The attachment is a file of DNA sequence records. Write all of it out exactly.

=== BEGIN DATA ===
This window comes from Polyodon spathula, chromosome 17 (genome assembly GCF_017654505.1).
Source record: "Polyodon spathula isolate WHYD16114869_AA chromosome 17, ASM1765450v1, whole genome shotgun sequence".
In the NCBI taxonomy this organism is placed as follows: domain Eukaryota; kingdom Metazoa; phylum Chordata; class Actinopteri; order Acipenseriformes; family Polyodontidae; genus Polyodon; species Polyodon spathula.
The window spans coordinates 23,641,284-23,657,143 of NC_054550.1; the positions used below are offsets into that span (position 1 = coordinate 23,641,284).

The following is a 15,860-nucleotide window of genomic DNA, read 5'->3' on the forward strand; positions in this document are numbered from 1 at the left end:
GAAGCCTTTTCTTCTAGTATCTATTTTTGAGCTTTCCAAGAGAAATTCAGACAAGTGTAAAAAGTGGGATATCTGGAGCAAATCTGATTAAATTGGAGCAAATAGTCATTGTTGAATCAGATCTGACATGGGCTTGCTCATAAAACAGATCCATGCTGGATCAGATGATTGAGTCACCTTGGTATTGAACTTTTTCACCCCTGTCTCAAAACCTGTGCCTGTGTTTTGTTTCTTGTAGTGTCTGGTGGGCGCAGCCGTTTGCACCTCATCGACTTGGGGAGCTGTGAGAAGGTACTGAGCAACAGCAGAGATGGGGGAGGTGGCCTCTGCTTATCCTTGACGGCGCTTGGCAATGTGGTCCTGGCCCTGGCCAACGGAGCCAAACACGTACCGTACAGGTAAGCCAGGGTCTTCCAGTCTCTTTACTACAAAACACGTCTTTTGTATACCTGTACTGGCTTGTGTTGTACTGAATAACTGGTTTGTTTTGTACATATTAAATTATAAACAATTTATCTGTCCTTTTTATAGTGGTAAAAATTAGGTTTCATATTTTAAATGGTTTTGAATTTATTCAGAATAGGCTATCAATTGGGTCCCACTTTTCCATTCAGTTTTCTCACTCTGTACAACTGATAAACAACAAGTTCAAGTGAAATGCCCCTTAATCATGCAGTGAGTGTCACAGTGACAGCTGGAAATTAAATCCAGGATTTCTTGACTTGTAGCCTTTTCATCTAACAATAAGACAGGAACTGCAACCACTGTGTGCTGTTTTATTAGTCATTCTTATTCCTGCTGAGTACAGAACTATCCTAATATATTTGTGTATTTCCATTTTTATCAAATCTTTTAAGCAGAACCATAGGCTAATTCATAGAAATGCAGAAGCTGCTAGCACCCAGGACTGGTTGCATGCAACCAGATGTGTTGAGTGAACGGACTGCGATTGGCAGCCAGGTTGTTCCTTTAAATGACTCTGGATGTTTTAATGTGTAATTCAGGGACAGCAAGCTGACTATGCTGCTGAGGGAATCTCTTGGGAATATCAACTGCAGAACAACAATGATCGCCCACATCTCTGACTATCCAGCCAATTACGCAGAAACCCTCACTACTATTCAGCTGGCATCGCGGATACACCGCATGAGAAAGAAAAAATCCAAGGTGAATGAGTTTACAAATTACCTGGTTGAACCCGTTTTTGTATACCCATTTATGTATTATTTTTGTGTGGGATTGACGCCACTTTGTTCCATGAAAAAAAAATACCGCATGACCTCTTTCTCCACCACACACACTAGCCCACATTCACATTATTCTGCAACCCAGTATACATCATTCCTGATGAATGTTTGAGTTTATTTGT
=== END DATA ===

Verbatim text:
This window comes from Polyodon spathula, chromosome 17 (genome assembly GCF_017654505.1).
Source record: "Polyodon spathula isolate WHYD16114869_AA chromosome 17, ASM1765450v1, whole genome shotgun sequence".
In the NCBI taxonomy this organism is placed as follows: domain Eukaryota; kingdom Metazoa; phylum Chordata; class Actinopteri; order Acipenseriformes; family Polyodontidae; genus Polyodon; species Polyodon spathula.
The window spans coordinates 23,641,284-23,657,143 of NC_054550.1; the positions used below are offsets into that span (position 1 = coordinate 23,641,284).

The following is a 15,860-nucleotide window of genomic DNA, read 5'->3' on the forward strand; positions in this document are numbered from 1 at the left end:
GAAGCCTTTTCTTCTAGTATCTATTTTTGAGCTTTCCAAGAGAAATTCAGACAAGTGTAAAAAGTGGGATATCTGGAGCAAATCTGATTAAATTGGAGCAAATAGTCATTGTTGAATCAGATCTGACATGGGCTTGCTCATAAAACAGATCCATGCTGGATCAGATGATTGAGTCACCTTGGTATTGAACTTTTTCACCCCTGTCTCAAAACCTGTGCCTGTGTTTTGTTTCTTGTAGTGTCTGGTGGGCGCAGCCGTTTGCACCTCATCGACTTGGGGAGCTGTGAGAAGGTACTGAGCAACAGCAGAGATGGGGGAGGTGGCCTCTGCTTATCCTTGACGGCGCTTGGCAATGTGGTCCTGGCCCTGGCCAACGGAGCCAAACACGTACCGTACAGGTAAGCCAGGGTCTTCCAGTCTCTTTACTACAAAACACGTCTTTTGTATACCTGTACTGGCTTGTGTTGTACTGAATAACTGGTTTGTTTTGTACATATTAAATTATAAACAATTTATCTGTCCTTTTTATAGTGGTAAAAATTAGGTTTCATATTTTAAATGGTTTTGAATTTATTCAGAATAGGCTATCAATTGGGTCCCACTTTTCCATTCAGTTTTCTCACTCTGTACAACTGATAAACAACAAGTTCAAGTGAAATGCCCCTTAATCATGCAGTGAGTGTCACAGTGACAGCTGGAAATTAAATCCAGGATTTCTTGACTTGTAGCCTTTTCATCTAACAATAAGACAGGAACTGCAACCACTGTGTGCTGTTTTATTAGTCATTCTTATTCCTGCTGAGTACAGAACTATCCTAATATATTTGTGTATTTCCATTTTTATCAAATCTTTTAAGCAGAACCATAGGCTAATTCATAGAAATGCAGAAGCTGCTAGCACCCAGGACTGGTTGCATGCAACCAGATGTGTTGAGTGAACGGACTGCGATTGGCAGCCAGGTTGTTCCTTTAAATGACTCTGGATGTTTTAATGTGTAATTCAGGGACAGCAAGCTGACTATGCTGCTGAGGGAATCTCTTGGGAATATCAACTGCAGAACAACAATGATCGCCCACATCTCTGACTATCCAGCCAATTACGCAGAAACCCTCACTACTATTCAGCTGGCATCGCGGATACACCGCATGAGAAAGAAAAAATCCAAGGTGAATGAGTTTACAAATTACCTGGTTGAACCCGTTTTTGTATACCCATTTATGTATTATTTTTGTGTGGGATTGACGCCACTTTGTTCCATGAAAAAAAAATACCGCATGACCTCTTTCTCCACCACACACACTAGCCCACATTCACATTATTCTGCAACCCAGTATACATCATTCCTGATGAATGTTTGAGTTTATTTGT